The change of population invites to revamp the map


RINCON – Senator Billy Hickman believes that the reluctance of some communities to stand up and be counted may prove costly for Southern Georgians.

“I think most of the communities in southern Georgia have probably done a pretty lousy job on the (2020 census),” the Statesboro District 4 senator said during the Eggs & Issues breakfast on Dec. 8 in Effingham College & Career Academy. “Every time I spoke to people they were like, ‘Oh, I know we have more people in our community than what the census is going to show you.’ Well, it was our fault.

“As a community, we didn’t go out and insist. “

Census data is used to determine how many representatives each state gets in Congress and how federal tax funding is shared. It is also used for redistribution purposes at the Georgia General Assembly.

According to the 2020 census, Georgia’s population was 10,711,908. This is a 10.6% increase from 2010

Most of the growth was centered around Atlanta, which means more seats in the state legislature will move to that region. South Georgia lost 200,000 people.

“We actually lost a Senate district in Irwin County,” Hickman said. “… This Senate district has moved to Gwinnett County, so technically we’ve lost a voice for South Georgia.”

Hickman currently represents all of Bulloch, Candler, Effingham and Evans, and much of Emanuel and Tattnall. Bulloch, Effingham and Evans have grown up over the past decade, but not the other counties in District 4.

“Overall, our district has grown,” Hickman said. “but, what happened was the Max Burns District (23) – which is north of us (Burke, Columbia, Emanuel, Glascock, Jefferson, Jenkins, Jefferson, Johnson, McDuffie, Richmond Counties and Warren) – he actually lost just over 19,000 people over a 10-year period. “

In order to help District 23 meet the goal of 191,284 residents, the portion of Tattnall County in District 4 will be absorbed into the new legislative map awaiting the signature of Governor Brian Kemp. The same will happen in District 19, which includes all or part of Appling, Emanuel, Jeff Davis, Liberty, Long, Montgomery, Tattnall, Telfair, Toombs, Treutlen, Wayne and Wheeler counties.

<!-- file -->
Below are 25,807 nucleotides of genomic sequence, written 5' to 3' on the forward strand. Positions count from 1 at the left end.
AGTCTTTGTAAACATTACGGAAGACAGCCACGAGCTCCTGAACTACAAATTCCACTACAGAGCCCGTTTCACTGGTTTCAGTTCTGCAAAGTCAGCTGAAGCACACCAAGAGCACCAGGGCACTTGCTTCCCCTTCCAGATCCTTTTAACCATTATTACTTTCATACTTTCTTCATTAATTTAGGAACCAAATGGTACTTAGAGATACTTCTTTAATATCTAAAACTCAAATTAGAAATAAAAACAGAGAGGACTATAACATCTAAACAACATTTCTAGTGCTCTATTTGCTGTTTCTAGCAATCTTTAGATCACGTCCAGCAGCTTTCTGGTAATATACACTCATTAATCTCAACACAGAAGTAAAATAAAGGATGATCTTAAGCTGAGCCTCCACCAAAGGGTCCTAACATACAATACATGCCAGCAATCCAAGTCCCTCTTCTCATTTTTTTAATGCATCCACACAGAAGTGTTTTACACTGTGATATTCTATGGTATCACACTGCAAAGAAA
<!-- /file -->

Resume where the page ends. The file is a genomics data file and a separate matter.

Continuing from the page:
“(Senator Blake Tillery) lost 19,704 people, so we had to help him as well,” Hickman said.

Emanuel County was cut from District 4 and moved to District 19. In return, District 4 reclaimed the area from Godley Station to Pooler.

District 161 Representative Bill Hitchens and District 159 Representative Jon Burns also discussed the redistribution.

“My district is very different from most of South Georgia,” Hitchens said. “Mine is the third fastest growing district in the state. I represent South Effingham, Pooler, Port Wentworth, part of Garden City and part of Savannah.

The district of Hitchens has grown by 23,500 in the past decade. He had to lose 18,500 people to hit the target number of 59,510 for a seat at Georgia House.

Still, Hitchens is well aware of the big picture.

“We have 10.7 million people in the state and six million of them live in the metro Atlanta area,” he said. “Atlanta pretty much controls our destiny … If you look at the maps of Atlanta, you can’t even make out the districts because they’re so small because the population is so concentrated.”

The district of Burns, which includes all of Screven County, is expected to gain 5,000 people in Effingham County. He lost part of Bulloch County.

“You know, when you move a domino, another domino falls,” Burns said, “so you have to be aware of all of these facts. When you move a domino in South Georgia where we’ve lost population – we lost four seats in South Georgia – those seats could end up in Metro Atlanta, so how do we balance that?

While answering a question from the public on agriculture, Burns, the leader of the Republican majority in the House, answered the question he had asked earlier. He said senators and rural representatives are committed to helping everyone gain key positions in their chambers.

“This is the problem with South Georgia,” he said. “We lost four legislators (during the redistribution process). Some of them were (committee) chairs who have influence in (the House). They are losing South Georgia Senators who were Senate Speakers.

“We’re less and less of rural Georgia here, so our ability to influence policy… is due to being in leadership. It is essential.

The Eggs & Issue Breakfast, an event hosted by the Effingham County Chamber, was sponsored by the Georgia Farm Bureau and the Effingham County Industrial Development Authority.


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